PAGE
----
Death From Above 1979 with controller. controller and From Fiction at the Horseshoe (370 Queen West), tonight (Thursday, July 28), 9 pm; with C'mon and UNCUT Friday (July 29), 9 pm; all-ages dry show with C'mon and Masia One Saturday (July 30), 3:30 pm; with the Illuminati and Priestess Saturday (July 30), 9 pm. Sold out. 416-598-4753.
Anyone buying tickets for the up coming Nine Inch Nails and Queens of the Stone Age tour - which hits the Air Canada Centre November 11 - may be surprised to learn that Toronto thunderous thud twosome Death from Above 1979 have been hired as support for the entire fall stadium swing.
Apart from turning up their volume past already eardrum-damaging levels, DFA 1979 don't appear to have much in common with the headliners, but those who've been following the fast-track progress of Jesse F. Keeler and Sebastien Grainger will notice a pattern emerging.
Their unlikely tour pairings and odd European festival bills aren't a matter of bad planning or fiscal expedience. It's actually all part of DFA 1979's clever strategy to build a bigger, broader audience for their music.
"The first big tours we did were with Billy Talent and then Alexisonfire," recalls Grainger (Keeler's busy finishing work on the new Magneta Lane album). "At first we were skeptical. Not because we didn't think they were good bands; it just seemed like a big risk. We'd be playing before three or four other bands for a very young crowd, many of whom had never been to a rock show.
"It proved to be really good for us. Beyond expanding our horizons, it showed us how co-opting other artists' audiences could work to our benefit. Our first UK tour was opening for the Killers, and at the time it seemed totally inappropriate, but that likely worked in our favour, too. If anyone was booing us, we never heard it, because we play at such a loud volume."
After performing for thousands every day on the European outdoor festival circuit, the concept of playing four shows at the Horseshoe seems like an unusual move for DFA 1979. They could just as easily have done two nights at a larger venue instead.
"We were originally planning to do that, but we thought four nights at a club on the busiest street in Toronto with people outside having a good time in the summer would have more impact.
"I'm a big advocate of smaller shows," Grainger continues. "I like to hear the stage sound and feel the heat of a sweaty crowd going crazy. When you appear to be only a centimetre to everyone in a stadium, it's possible to move people - you just need, like, 200-foot-tall speaker stacks."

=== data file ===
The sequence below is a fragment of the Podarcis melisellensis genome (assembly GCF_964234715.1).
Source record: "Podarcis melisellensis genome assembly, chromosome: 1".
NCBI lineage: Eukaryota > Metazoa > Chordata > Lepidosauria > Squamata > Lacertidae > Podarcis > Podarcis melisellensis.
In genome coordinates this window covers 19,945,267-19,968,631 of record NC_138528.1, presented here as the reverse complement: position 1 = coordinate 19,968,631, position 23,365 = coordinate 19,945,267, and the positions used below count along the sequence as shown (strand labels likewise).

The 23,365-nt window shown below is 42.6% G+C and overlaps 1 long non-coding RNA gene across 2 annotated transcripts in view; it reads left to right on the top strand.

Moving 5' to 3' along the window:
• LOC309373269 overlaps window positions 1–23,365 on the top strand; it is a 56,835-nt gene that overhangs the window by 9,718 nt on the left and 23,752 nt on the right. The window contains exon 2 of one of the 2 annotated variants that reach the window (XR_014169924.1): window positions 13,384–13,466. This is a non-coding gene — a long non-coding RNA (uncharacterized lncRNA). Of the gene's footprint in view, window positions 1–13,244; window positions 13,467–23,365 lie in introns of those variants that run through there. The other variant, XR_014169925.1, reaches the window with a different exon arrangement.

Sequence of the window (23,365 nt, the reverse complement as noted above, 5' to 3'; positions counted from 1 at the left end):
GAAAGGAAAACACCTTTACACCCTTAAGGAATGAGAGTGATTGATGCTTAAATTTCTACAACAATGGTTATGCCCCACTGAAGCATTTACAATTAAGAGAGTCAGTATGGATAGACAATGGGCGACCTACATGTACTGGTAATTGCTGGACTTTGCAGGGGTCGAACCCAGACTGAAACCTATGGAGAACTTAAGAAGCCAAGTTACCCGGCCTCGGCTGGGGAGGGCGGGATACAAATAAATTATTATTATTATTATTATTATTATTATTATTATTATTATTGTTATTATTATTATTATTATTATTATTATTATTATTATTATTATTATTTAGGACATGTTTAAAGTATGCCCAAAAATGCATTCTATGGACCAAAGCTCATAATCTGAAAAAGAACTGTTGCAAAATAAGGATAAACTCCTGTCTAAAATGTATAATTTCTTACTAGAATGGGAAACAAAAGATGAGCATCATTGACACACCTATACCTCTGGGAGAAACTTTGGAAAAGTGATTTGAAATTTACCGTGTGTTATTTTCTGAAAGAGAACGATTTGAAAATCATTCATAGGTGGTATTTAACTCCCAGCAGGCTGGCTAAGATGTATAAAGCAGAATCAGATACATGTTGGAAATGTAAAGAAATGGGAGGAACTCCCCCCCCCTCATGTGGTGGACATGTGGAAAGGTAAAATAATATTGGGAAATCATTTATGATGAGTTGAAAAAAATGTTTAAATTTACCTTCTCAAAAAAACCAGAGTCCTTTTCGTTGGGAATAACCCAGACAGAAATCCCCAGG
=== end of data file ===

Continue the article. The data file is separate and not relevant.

They'll get enough of that once they meet up with Nine Inch Nails at the SBC Center in San Antonio, Texas, on October 16. For the moment, Grainger sounds intrigued by the prospect of a series of daylight gigs in Astroturf-lined concrete bunkers across suburban America. And they also get to hang out with Trent Reznor every day!
"I was never really a big fan of Nine Inch Nails, but I'm still excited about playing this tour. Growing up, there'd be bands like Led Zeppelin doing shows in these huge arenas. You think it never happens any more, but it does, and we're going to be part of it.
"And doing the Nine Inch Nails tour will also give us a chance to steal some of their fans. We knew we'd eventually need to do it with a big band in the U.S. to find our place there."
In the meantime, they're readying a DFA 1979 B-sides and remixes compilation called Romance Bloody Romance (Last Gang) for release to coincide with the fall tour. They're also working on new material for the studio follow-up to 2004's You're A Woman, I'm A Machine (Last Gang), tentatively due in April 2006.
"During the short time we have off the road, Jesse and I are both doing our own thing, working on song ideas so maybe we can write a record about something other than touring."
Something like what, exactly?
"There'll be a song about diamonds, one about rotation and another about when wolves cry wolf. But I don't want to divulge all our secrets."